At least two churches have closed their doors again after reopening at the end of April/beginning of May. Since the reopenings, several people affiliated with Holy Ghost Church in Texas and Catoosa Baptist Tabernacle in Georgia have tested positive for COVID-19, and one church leader has passed away in what might have been a virus-related death.
“Our hearts are heavy as some of our families are dealing with the effects of the COVID-19 virus, and we ask for your prayers for each of them as they follow the prescribed protocol and recuperate at home,” Catoosa Baptist said in a statement, as reported by an ABC News affiliate. “Though we feel very confident of the safe environment we are able to offer in our facilities, the decision was made last night that we would discontinue all in-person services again until further notice in an effort of extreme caution for the safety and well being of our families.”
Catoosa Baptist, Holy Ghost Church Close Again
Catoosa Baptist Tabernacle, an independent Baptist church in Ringgold, Georgia, reopened for in-person worship on April 26, reports The Christian Post. The church decided to close again on May 11 after the virus manifested itself among several of the church’s families. Catoosa Baptist did not say how many people had tested positive, although ABC reports there are three known COVID-19 cases connected to the church.
The church’s statement says that church leaders made the decision to reopen because of “the current data that was shared and the low volume of cases in our area at the time.” Leaders also hoped to give members the option to worship in person as well as online. About a quarter of the congregation attended in-person worship services during the time the church was open.
The church emphasized that those who attended practiced social distancing throughout the services. The organizers made sure doors were open as people walked in and asked members “to enter in a social distancing manner.” Attendees sat sit six feet apart from one another during the service and also observed social distancing as they left.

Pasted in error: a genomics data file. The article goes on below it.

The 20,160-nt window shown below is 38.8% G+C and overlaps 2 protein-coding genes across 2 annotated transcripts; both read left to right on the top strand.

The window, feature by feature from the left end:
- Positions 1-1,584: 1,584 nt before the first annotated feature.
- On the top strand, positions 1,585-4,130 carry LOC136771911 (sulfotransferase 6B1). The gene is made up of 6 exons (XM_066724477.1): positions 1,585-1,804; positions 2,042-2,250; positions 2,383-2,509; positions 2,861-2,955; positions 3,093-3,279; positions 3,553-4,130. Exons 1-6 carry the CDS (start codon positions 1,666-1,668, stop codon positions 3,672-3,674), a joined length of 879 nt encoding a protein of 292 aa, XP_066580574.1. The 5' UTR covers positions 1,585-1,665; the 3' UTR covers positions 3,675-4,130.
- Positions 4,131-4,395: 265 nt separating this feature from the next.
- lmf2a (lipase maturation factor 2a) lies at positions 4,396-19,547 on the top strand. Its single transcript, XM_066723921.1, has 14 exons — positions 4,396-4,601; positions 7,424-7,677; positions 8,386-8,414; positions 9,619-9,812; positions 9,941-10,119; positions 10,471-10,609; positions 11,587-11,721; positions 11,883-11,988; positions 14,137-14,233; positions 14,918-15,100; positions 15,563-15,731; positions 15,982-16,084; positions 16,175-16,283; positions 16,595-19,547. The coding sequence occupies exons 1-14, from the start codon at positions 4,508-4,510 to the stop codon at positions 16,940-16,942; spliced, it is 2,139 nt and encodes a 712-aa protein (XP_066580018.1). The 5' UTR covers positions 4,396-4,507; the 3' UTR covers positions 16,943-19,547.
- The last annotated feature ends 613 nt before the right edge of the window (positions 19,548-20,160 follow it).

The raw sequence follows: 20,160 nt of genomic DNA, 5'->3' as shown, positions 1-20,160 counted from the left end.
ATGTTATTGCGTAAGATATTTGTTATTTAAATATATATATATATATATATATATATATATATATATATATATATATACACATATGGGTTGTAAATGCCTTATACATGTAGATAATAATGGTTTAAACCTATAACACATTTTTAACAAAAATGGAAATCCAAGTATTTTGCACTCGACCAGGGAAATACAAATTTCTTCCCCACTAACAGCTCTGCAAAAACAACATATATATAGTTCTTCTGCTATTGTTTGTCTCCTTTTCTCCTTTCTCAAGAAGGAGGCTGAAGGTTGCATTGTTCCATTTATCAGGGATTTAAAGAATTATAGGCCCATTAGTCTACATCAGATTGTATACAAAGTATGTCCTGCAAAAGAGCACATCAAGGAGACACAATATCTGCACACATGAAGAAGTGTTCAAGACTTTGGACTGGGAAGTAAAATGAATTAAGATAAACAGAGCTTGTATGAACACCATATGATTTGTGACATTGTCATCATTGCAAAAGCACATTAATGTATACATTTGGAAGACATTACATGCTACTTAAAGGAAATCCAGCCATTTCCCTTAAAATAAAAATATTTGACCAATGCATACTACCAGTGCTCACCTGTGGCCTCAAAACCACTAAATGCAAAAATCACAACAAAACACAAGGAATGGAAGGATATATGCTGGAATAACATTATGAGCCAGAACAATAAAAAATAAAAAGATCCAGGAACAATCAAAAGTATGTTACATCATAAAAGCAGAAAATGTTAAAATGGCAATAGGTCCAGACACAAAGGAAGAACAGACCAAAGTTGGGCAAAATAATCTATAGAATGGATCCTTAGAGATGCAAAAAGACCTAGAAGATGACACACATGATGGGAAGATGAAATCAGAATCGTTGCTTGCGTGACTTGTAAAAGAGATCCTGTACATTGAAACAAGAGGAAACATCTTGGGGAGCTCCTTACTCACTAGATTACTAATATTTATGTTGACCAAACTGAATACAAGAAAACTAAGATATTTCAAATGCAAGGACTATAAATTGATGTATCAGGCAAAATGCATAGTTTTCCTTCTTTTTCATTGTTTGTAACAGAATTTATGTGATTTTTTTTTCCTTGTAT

Catoosa Baptist made the decision to reopen following Georgia Governor Brian Kemp’s announcement that houses of worship, as well as various businesses (including gyms, theaters, restaurants, and salons), could reopen as long as they followed safety precautions. The governor’s decision sparked strong responses from some Georgia pastors, one of whom compared reopening the state to “opening caskets.”
In a video clarifying his church’s decision-making, Catoosa Pastor Justin Gazaway stressed that the decision to reopen came after hours of deliberation among the church’s leaders and was made in full compliance with state and local guidelines. Leaders decided to reopen, said Gazaway, specifically for the members—the reopening was not announced publicly. Before Catoosa reopened, the pastor reviewed the safety guidelines with the congregation, encouraging anyone who was at risk to stay home. The leadership simply wanted to offer an in-person worship option to people who were already working and going out in the community. “We made it crystal clear,” said Gazaway. “It’s only a choice…Many of our people chose not to come.”
While there are some people associated with the church who have COVID-19, the pastor said that at no time did the church act recklessly or in rebellion against state and local leaders. He said, “We are law-abiding citizens. We love our city. We love our county, and we obviously love our church…We went about what we did with utmost caution and utmost care, and the decisions that we made were just done out of extra precaution. We didn’t shut down because we had an outbreak in our church. I don’t know how that became the narrative.”
The Holy Ghost Church in Houston, Texas, has faced a similar situation. After reopening on May 2, the church canceled all masses indefinitely as of May 14. The cancellation followed the death of Father Donnell Kirchner at age 79 on May 13. In a statement released May 18, the church said that the cause of Kirchner’s death was unknown, but that he had been diagnosed with pneumonia. Rather than being admitted to the hospital after his diagnosis, the priest was given medication and sent back to his residence, which he shared with seven other members of his religious order. After Kirchner’s death, Holy Ghost church leaders decided to test those members for COVID-19 and to cancel services, even though the parish had followed safety precautions and social distancing since reopening.
Over the past several days, five of the members of Kirchner’s order have found out they had tested positive for COVID-19, and two of those five had participated in the services held since the church’s reopening. Holy Ghost has encouraged all attendees present at those masses to closely monitor their symptoms, adding, “We ask you to please keep everyone impacted by this illness in your prayers.”